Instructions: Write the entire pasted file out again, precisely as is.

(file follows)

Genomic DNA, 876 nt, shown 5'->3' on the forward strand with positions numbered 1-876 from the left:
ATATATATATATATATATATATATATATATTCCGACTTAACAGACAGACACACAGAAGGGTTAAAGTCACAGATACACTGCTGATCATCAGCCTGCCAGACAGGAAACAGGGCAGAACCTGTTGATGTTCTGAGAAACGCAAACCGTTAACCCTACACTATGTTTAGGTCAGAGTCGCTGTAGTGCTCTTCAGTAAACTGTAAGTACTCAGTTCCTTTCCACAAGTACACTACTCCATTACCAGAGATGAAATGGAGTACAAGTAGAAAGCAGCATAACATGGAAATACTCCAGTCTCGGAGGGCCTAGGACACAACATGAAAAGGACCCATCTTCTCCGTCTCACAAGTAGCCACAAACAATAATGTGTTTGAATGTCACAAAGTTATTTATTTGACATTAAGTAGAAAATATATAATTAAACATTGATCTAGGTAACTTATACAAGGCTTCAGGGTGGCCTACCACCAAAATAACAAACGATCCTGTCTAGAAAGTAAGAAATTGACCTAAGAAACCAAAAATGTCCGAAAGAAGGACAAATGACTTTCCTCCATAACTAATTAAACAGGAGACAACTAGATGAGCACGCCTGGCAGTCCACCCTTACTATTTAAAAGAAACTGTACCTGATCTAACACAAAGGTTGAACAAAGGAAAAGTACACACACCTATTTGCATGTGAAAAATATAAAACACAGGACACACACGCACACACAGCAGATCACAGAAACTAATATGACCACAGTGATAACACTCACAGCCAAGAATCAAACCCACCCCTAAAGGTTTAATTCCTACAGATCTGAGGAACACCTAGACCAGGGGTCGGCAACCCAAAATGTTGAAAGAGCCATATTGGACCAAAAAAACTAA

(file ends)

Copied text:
Genomic DNA, 876 nt, shown 5'->3' on the forward strand with positions numbered 1-876 from the left:
ATATATATATATATATATATATATATATATTCCGACTTAACAGACAGACACACAGAAGGGTTAAAGTCACAGATACACTGCTGATCATCAGCCTGCCAGACAGGAAACAGGGCAGAACCTGTTGATGTTCTGAGAAACGCAAACCGTTAACCCTACACTATGTTTAGGTCAGAGTCGCTGTAGTGCTCTTCAGTAAACTGTAAGTACTCAGTTCCTTTCCACAAGTACACTACTCCATTACCAGAGATGAAATGGAGTACAAGTAGAAAGCAGCATAACATGGAAATACTCCAGTCTCGGAGGGCCTAGGACACAACATGAAAAGGACCCATCTTCTCCGTCTCACAAGTAGCCACAAACAATAATGTGTTTGAATGTCACAAAGTTATTTATTTGACATTAAGTAGAAAATATATAATTAAACATTGATCTAGGTAACTTATACAAGGCTTCAGGGTGGCCTACCACCAAAATAACAAACGATCCTGTCTAGAAAGTAAGAAATTGACCTAAGAAACCAAAAATGTCCGAAAGAAGGACAAATGACTTTCCTCCATAACTAATTAAACAGGAGACAACTAGATGAGCACGCCTGGCAGTCCACCCTTACTATTTAAAAGAAACTGTACCTGATCTAACACAAAGGTTGAACAAAGGAAAAGTACACACACCTATTTGCATGTGAAAAATATAAAACACAGGACACACACGCACACACAGCAGATCACAGAAACTAATATGACCACAGTGATAACACTCACAGCCAAGAATCAAACCCACCCCTAAAGGTTTAATTCCTACAGATCTGAGGAACACCTAGACCAGGGGTCGGCAACCCAAAATGTTGAAAGAGCCATATTGGACCAAAAAAACTAA